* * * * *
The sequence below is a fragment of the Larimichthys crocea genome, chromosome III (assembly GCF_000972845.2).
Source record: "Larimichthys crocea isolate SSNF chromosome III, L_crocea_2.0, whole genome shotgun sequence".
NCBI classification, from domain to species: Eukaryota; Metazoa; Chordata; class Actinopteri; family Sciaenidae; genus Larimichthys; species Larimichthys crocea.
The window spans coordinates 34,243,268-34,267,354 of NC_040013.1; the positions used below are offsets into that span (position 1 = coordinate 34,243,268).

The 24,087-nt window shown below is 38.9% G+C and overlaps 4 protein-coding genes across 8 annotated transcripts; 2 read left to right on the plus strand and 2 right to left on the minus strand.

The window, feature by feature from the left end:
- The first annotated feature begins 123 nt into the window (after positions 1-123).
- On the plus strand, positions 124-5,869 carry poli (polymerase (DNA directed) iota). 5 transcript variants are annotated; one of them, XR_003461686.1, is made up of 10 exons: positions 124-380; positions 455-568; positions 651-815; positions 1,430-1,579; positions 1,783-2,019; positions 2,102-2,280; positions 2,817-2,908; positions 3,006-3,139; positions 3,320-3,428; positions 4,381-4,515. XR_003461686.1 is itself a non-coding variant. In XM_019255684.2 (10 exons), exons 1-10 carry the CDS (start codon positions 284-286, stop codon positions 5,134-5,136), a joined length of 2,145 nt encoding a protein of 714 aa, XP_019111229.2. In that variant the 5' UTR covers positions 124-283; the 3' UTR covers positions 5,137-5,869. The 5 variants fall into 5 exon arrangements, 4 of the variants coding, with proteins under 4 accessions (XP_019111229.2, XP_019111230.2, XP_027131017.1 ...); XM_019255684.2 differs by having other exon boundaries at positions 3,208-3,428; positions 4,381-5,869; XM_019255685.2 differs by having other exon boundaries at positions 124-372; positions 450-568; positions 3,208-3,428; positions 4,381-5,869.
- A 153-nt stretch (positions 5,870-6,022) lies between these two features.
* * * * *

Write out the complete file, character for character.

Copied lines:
The sequence below is a fragment of the Larimichthys crocea genome, chromosome III (assembly GCF_000972845.2).
Source record: "Larimichthys crocea isolate SSNF chromosome III, L_crocea_2.0, whole genome shotgun sequence".
NCBI classification, from domain to species: Eukaryota; Metazoa; Chordata; class Actinopteri; family Sciaenidae; genus Larimichthys; species Larimichthys crocea.
The window spans coordinates 34,243,268-34,267,354 of NC_040013.1; the positions used below are offsets into that span (position 1 = coordinate 34,243,268).

The 24,087-nt window shown below is 38.9% G+C and overlaps 4 protein-coding genes across 8 annotated transcripts; 2 read left to right on the plus strand and 2 right to left on the minus strand.

The window, feature by feature from the left end:
- The first annotated feature begins 123 nt into the window (after positions 1-123).
- On the plus strand, positions 124-5,869 carry poli (polymerase (DNA directed) iota). 5 transcript variants are annotated; one of them, XR_003461686.1, is made up of 10 exons: positions 124-380; positions 455-568; positions 651-815; positions 1,430-1,579; positions 1,783-2,019; positions 2,102-2,280; positions 2,817-2,908; positions 3,006-3,139; positions 3,320-3,428; positions 4,381-4,515. XR_003461686.1 is itself a non-coding variant. In XM_019255684.2 (10 exons), exons 1-10 carry the CDS (start codon positions 284-286, stop codon positions 5,134-5,136), a joined length of 2,145 nt encoding a protein of 714 aa, XP_019111229.2. In that variant the 5' UTR covers positions 124-283; the 3' UTR covers positions 5,137-5,869. The 5 variants fall into 5 exon arrangements, 4 of the variants coding, with proteins under 4 accessions (XP_019111229.2, XP_019111230.2, XP_027131017.1 ...); XM_019255684.2 differs by having other exon boundaries at positions 3,208-3,428; positions 4,381-5,869; XM_019255685.2 differs by having other exon boundaries at positions 124-372; positions 450-568; positions 3,208-3,428; positions 4,381-5,869.
- A 153-nt stretch (positions 5,870-6,022) lies between these two features.